Sonnet CLVI.

A poem by Francesco Petrarca

Passa la nave mia colma d' oblio.

UNDER THE FIGURE OF A TEMPEST-TOSSED VESSEL, HE DESCRIBES HIS OWN SAD STATE.


My bark, deep laden with oblivion, rides
O'er boisterous waves, through winter's midnight gloom,
'Twixt Scylla and Charybdis, while, in room
Of pilot, Love, mine enemy, presides;
At every oar a guilty fancy bides,
Holding at nought the tempest and the tomb;
A moist eternal wind the sails consume,
Of sighs, of hopes, and of desire besides.
A shower of tears, a fog of chill disdain
Bathes and relaxes the o'er-wearied cords,
With error and with ignorance entwined;
My two loved lights their wonted aid restrain;
Reason or Art, storm-quell'd, no help affords,
Nor hope remains the wish'd-for port to find.

CHARLEMONT.


My lethe-freighted bark with reckless prore
Cleaves the rough sea 'neath wintry midnight skies,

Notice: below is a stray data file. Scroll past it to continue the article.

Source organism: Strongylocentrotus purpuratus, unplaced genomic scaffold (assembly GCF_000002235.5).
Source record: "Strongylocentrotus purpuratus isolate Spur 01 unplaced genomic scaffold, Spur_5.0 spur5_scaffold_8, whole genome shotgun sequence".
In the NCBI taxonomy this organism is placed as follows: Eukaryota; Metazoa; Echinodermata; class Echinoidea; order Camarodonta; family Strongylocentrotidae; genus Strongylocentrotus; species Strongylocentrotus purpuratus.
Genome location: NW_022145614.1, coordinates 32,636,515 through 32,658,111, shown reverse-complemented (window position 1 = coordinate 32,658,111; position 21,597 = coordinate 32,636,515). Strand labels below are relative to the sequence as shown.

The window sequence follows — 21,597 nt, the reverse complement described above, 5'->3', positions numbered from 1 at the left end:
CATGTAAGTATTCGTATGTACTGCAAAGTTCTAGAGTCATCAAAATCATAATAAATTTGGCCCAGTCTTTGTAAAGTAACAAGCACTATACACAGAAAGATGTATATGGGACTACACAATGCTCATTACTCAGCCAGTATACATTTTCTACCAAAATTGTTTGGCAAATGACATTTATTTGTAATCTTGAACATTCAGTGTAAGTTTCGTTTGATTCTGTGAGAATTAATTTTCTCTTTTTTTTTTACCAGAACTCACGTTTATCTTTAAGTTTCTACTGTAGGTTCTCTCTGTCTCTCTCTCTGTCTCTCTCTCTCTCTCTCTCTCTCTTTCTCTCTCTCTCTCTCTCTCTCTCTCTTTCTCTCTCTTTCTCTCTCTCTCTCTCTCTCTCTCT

My old foe at the helm our compass eyes,
With Scylla and Charybdis on each shore,
A prompt and daring thought at every oar,
Which equally the storm and death defies,
While a perpetual humid wind of sighs,
Of hopes, and of desires, its light sail tore.
Bathe and relax its worn and weary shrouds
(Which ignorance with error intertwines),
Torrents of tears, of scorn and anger clouds;
Hidden the twin dear lights which were my signs;
Reason and Art amid the waves lie dead,
And hope of gaining port is almost fled.

MACGREGOR.

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